Monthly Archives: August 2016

Valkyrie (Valkyrie #1)

Title: Valkyrie

Author: Kate O’Hearn

Series: Valkyrie #1

Freya is the youngest Valkyrie, finally come of age. But she’s never felt right about taking her place among the rest of the Valkyries. She hates the evils of war, and the thought of rewarding those who fight well in them, and the pointlessness of the eternal lives those warriors enjoy in Asgard. But when a promise to a dying soldier and a conversation with Loki leads to her exploring the human world, she quickly becomes embroiled in an entirely foreign set of circumstances. War she understands, but human school?

I liked how this played out. Freya’s immaturity and insecurity make her a very relatable Valkyrie, yet she’s got a full set of equipment, skills, and magic to make her every bit the deadly warrior her kind is supposed to be. I adored the scenes with flying. As the cover image shows, Freya has wings, and she also has a winged horse that she’s supposed to ride into battle. I also liked the way her unrelenting hatred of humans starts softening once she sees that there really are more dimensions to people than what she’s seen in war. She’s just never had exposure to anything like a normal human life before.

The myths and everyday life mix well at first, and although I do very much like some things about the ending, the blend felt off-balance at the end. Odin is far too willing to trust Loki, who has betrayed him numerous times by now, and calls up forces mighty enough that he really ought to think twice. (Not that I’m objecting to Chicago getting wrecked for once instead of certain other cities that are always featured in books.) I don’t suppose Odin needs to worry about cameras and evidence, but there is a certain level of care taken early on by everyone to remain hidden from humanity, that the ending just doesn’t care about. What about the consequences? One lone Valkyrie moonlighting as a force of justice can be somewhat explained away to the public consciousness, but given the wreckage caused by that last battle, the world would have a tremendous shift towards believing the old Norse legends again.

Anyway, overall it was still a fun story, and even if the end gives Freya a little bit more leeway than she probably ought to have, it’s better to have a happy ending. I rate this book Recommended.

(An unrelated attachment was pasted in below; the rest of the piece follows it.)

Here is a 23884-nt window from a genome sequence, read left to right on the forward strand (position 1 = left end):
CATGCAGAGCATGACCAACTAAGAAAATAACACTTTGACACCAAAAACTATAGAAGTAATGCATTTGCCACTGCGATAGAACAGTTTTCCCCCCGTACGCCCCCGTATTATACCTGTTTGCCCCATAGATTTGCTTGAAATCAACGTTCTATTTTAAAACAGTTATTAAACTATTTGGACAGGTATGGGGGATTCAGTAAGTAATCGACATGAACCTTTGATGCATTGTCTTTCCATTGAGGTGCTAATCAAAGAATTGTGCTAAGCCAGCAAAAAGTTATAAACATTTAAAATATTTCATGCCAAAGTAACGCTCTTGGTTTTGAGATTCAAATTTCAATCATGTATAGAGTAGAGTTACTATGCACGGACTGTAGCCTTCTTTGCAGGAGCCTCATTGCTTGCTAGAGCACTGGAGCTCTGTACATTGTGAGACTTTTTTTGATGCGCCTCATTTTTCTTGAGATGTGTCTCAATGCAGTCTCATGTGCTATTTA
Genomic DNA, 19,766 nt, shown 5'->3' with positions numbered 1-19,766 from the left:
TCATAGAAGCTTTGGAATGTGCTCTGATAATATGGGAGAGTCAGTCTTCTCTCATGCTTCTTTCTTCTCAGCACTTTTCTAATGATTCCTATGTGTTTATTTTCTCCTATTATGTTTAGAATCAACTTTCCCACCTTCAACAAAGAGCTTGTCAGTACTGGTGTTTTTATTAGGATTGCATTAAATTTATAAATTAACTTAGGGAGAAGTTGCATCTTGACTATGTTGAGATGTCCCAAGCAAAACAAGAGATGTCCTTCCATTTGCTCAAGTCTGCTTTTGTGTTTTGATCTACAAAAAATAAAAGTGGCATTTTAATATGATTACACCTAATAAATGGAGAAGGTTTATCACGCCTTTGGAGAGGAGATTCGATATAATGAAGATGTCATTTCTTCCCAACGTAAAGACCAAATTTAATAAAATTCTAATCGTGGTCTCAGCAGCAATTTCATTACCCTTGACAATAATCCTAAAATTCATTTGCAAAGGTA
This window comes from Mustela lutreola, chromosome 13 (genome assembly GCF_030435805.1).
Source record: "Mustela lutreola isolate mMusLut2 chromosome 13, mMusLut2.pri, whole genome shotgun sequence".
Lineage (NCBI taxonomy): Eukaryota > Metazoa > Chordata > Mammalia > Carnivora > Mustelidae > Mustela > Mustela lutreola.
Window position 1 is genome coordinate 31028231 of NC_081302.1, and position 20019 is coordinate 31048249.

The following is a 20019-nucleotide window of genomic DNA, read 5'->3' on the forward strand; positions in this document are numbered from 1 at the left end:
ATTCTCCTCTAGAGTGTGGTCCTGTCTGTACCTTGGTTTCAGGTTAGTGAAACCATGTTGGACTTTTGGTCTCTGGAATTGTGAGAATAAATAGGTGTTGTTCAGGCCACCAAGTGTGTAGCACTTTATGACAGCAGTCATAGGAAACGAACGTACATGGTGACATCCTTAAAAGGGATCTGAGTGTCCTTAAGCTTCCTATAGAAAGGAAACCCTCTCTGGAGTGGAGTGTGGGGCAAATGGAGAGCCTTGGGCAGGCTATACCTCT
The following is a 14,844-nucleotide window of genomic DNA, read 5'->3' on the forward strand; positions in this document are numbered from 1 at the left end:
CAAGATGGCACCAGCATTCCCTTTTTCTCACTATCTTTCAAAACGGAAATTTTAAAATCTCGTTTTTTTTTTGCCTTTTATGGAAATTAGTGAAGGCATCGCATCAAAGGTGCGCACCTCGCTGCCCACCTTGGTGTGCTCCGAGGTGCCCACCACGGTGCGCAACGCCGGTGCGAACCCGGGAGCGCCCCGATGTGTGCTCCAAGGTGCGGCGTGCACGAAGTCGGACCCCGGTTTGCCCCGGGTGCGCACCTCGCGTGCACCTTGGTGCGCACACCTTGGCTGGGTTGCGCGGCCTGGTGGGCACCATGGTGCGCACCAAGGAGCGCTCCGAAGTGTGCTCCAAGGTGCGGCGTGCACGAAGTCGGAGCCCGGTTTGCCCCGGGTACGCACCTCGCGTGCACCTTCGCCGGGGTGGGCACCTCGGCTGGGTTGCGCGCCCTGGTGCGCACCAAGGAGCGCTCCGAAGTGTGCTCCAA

Title: Wandmaker

Author: Ed Masessa

Henry Leach the VIII has just started trying to create wands, following the instructions in a book given to him by his father. But just as he feels it may really work, his life starts to fall apart. His father goes missing. His mother starts acting mysteriously. And he somehow manages to cast his first real spell on his little sister . . . Turns out the world is in a lot more trouble than he thought. And it may be up to him to help save everyone.

I wanted to like this so much more than I did. I liked Henry. He’s bookish and curious and willing to dig in to investigate the mysterious books he’s been given. Despite an awful life, he’s a pretty mellow kid and copes with the new surprises very well. I liked Randall, falcon of many secrets, especially once his story unfolded and we get to see some of what he’s been hiding. I liked Coralis, and his grouchy wisdom from ages past never quite meshing with the present. Powerful, oh yes, but severely out of touch, which may be his undoing.

But . . . Brianna. Clearly the author liked her FAR better than I ever will. Or Henry should. Henry is a nice young boy being mercilessly bullied by his younger sister, who uses her looks, age, and even a magical voice to perpetually get him into trouble and her off scot-free. Being siblings does not mean being FRIENDS, especially when she never, ever does anything except be a total brat. He ought to resent her, or at least be secretly happy when she gets turned into a hedgehog (which I still think is cheating. She deserved to be something small and vicious. It would reflect her better).

And she still gets to talk even after being transformed. UGH. She ought to have switched places with Randall. And had the same ending he did. Then I might’ve been able to muster up a twinge of sympathy. But only a twinge, because it’s hard to imagine her doing something noble for the right reasons. Henry has no right to feel sorry for her at the end, either—it’s not like she’s going to act with any more maturity.

And even without Brianna, I didn’t care for the villain. The only interesting one was the one who does the least. Dai She is an unfortunate conglomeration of stereotypes, whose evil is simply too cartoony to take seriously. And I didn’t much care for “evil moonbeams” as an explanation for why bad things happen.

All in all, despite some bits I really liked, I had to push myself to finish, because I kept hoping someone would throw Brianna at a wall and it never happened. A pity, because the magic system (apart from evil moonbeams) was fairly interesting, and I did like MOST of the characters. I rate this book Neutral.